Wiskott-Aldrich syndrome: a comprehensive review

Authors

  • Michel J. Massaad,

    Corresponding author
    • Division of Immunology, Boston Children's Hospital, and Department of Pediatrics, Harvard Medical School, Boston, Massachusetts
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  • Narayanaswamy Ramesh,

    1. Division of Immunology, Boston Children's Hospital, and Department of Pediatrics, Harvard Medical School, Boston, Massachusetts
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  • Raif S. Geha

    1. Division of Immunology, Boston Children's Hospital, and Department of Pediatrics, Harvard Medical School, Boston, Massachusetts
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Address for correspondence: Michel J. Massaad, Ph.D., M.Sc., Division of Immunology, Boston Children's Hospital, Karp Building 10th floor, One Blackfan Circle, Boston, MA, 02115. michel.massaad@childrens.harvard.edu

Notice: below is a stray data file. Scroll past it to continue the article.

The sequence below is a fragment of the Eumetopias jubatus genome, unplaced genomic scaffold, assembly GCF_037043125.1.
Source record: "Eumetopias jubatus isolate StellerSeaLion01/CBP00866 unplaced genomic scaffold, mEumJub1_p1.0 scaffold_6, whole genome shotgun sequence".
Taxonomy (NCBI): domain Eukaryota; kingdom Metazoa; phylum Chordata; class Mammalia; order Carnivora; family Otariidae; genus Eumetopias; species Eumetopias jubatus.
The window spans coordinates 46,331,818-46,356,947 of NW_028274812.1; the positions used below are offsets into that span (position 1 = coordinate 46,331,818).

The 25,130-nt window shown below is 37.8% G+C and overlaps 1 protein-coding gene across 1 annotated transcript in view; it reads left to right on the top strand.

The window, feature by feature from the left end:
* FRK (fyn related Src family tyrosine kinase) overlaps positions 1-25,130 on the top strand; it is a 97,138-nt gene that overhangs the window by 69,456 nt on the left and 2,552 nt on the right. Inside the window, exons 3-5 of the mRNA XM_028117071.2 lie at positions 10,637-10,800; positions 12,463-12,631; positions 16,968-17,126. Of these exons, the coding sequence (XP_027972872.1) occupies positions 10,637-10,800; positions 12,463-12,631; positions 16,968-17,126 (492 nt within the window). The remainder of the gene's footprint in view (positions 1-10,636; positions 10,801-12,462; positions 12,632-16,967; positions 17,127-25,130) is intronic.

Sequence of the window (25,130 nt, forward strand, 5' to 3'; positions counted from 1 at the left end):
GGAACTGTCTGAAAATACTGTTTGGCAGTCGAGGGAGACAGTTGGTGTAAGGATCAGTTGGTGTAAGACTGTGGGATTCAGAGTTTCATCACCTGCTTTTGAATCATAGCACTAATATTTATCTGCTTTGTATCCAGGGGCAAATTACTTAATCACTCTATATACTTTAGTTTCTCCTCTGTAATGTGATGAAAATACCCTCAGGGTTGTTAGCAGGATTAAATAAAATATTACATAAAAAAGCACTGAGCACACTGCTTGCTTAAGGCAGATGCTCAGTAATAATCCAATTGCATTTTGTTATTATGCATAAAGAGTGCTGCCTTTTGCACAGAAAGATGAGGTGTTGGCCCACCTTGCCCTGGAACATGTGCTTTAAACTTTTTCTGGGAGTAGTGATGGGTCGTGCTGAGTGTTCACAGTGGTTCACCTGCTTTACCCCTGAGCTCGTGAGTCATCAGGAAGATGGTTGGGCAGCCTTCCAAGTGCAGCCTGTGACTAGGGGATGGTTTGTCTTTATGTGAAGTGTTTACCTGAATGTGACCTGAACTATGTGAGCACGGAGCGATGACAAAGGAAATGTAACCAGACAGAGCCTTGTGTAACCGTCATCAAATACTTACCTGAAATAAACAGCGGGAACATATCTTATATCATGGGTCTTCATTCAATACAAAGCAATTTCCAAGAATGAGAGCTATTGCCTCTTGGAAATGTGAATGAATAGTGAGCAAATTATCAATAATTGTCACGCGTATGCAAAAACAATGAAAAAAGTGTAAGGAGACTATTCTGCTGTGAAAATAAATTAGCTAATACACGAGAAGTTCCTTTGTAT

Abstract

Wiskott-Aldrich syndrome (WAS) is a rare X-linked primary immunodeficiency characterized by microthrombocytopenia, eczema, recurrent infections, and an increased incidence of autoimmunity and malignancies. The disease is caused by mutations in the WAS gene expressed exclusively in hematopoietic cells. WAS protein (WASp) is a multidomain protein that exists in complex with several partners that play important roles in its function. WASp belongs to a family of proteins that relay signals from the surface of the cell to the actin cytoskeleton. Mutations in the WAS gene have various effects on the level of WASp, which, in turn, correlates with the severity of the disease. In addition to WAS, mutations in the WAS gene can result in the mild variant X-linked thrombocytopenia, or in X-linked neutropenia, characterized by neutropenia with myelodysplasia. The absence of functional WASp leads to a severe clinical phenotype that can result in death if not diagnosed and treated early in life. The treatment of choice with the best outcome is hematopoietic stem cell transplantation, preferably from a matched related donor.

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